By Mike Joubert 29 November 2016


I thoroughly enjoyed LG’s G5 (review), perhaps more for the awesome extra wide-angle camera lens than for anything else. The new V20 takes this dual-camera setup, pumps it into a body housing a massive 5.7” screen, in the processes also bumping up a number of specs. Basically, if you’re still a bit sour that the Note 7 blew up, and not interested in Huawei’s Mate 7 phablet (review), the V20 is the phone to seriously investigate.

Perhaps to start with what the V20 does not include. There’s no curved screen, no stylus, no dual-SIM setup, it’s not waterproof and there’s no wireless charging, but for the rest this phone has got it all.

Screen and another

First up would be the tantalising 5.7” IPS LCD screen. With a pixels per inch of about 513, it shoots up the ranking just below the S7 Edge (534 ppi), with the Sony Xperia Z5 Premium’s ludicrous 806 ppi still on top. It is made from Corning Gorilla Glass 4, so should be able to deal with scratches quite well.

5.7” is a lot of real-estate and certainly adds a bit of bulk to your pockets. It sits nicely in hand though and at 7.5 mm thick it handled nicely, coming in 0.2mm thinner than the S7 Edge.

What LG adds which is quite unique is a ‘second screen’ right about your main screen, much like its V10 predecessor. This 2.1” rectangle (160 x 1040 pixels) is not large, but comes in useful and not just because it provides an always-on method to check your time. This screen can be set to display certain content when the main screen is on or off. While your main screen is off, this little one will show certain quick tools (Wi-Fi, torch, sound profile, etc.), regular notifications and a signature. When the main one is on, there are up to seven different setups that can be selected, including the ability to control your music player, a list of quick contact dials, five app shortcuts, or, the one I found quite useful, your five most recently used apps.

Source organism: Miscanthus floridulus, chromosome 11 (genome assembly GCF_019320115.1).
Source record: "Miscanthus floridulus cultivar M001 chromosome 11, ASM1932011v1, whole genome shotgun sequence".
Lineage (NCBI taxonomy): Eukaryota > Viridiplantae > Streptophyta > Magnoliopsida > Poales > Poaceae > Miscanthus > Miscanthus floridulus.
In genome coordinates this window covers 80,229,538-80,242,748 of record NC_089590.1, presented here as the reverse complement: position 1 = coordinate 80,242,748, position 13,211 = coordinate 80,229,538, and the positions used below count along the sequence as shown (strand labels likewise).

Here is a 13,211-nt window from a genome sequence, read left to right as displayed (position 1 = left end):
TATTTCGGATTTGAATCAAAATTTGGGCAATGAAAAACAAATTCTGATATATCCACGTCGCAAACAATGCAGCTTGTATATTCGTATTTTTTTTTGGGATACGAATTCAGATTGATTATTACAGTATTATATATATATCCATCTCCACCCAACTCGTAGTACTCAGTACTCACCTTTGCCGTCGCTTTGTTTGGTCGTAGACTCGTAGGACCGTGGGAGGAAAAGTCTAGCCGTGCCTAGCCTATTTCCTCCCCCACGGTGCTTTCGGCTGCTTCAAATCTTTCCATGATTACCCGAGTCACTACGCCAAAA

I used this little second screen surprisingly often, and missed it quite a bit when I returned to another phone.


If you were looking for a sweet unibody design, you’re not going to get it from the V20. Instead, mostly because they decided to include a removeable battery, you will find a back cover that needs to be open from the side - quite an uncommon site these days.

This comes with both pros and cons - good because you can carry a spare in case of emergency, or at least you can replace the battery if it starts underperforming in a few years’ time (as if you would not have upgraded by then). However, the body is not waterproof like some in Sony and Samsung’s line-up. Mind you, if the reason for the Note 7’s problems were caused by explosive batteries, I’m sure Samsung wished it still had removeable batteries like the good old days.

Talking of which, the 3200 mAh battery is set to last you a day, depending on use. It’s not the best usage we’ve seen, nor the worst, but if it comes to the top of range phones it plays in the bottom half.

Join the Nougat train

Android aficionados will be happy about 7.0 (Nougat) straight out the box, and while LG’s user interface is noticeable (LG UX 5.0), it does not hinder. My review model came with almost no bloatware, with the LG apps (LG Health, QuickRemote, etc.) all neatly place in a folder. One of the most likeable part of LG’s setup is KnockON where you tap to unlock, with a fingerprint scanner at the back also able to serve the function.

The LG V20 is not modular like its G5 sibling, but still works with LG’s Friends, a marketing term they use for all the accessories available for their products. I got to test the H3 by B&O Play earbud headset*, which provides sweet, sweet sound, allowing for some space between the different instruments used and an overall clear sound. It certainly is a premium product, with a price-tag to match (about R2 800).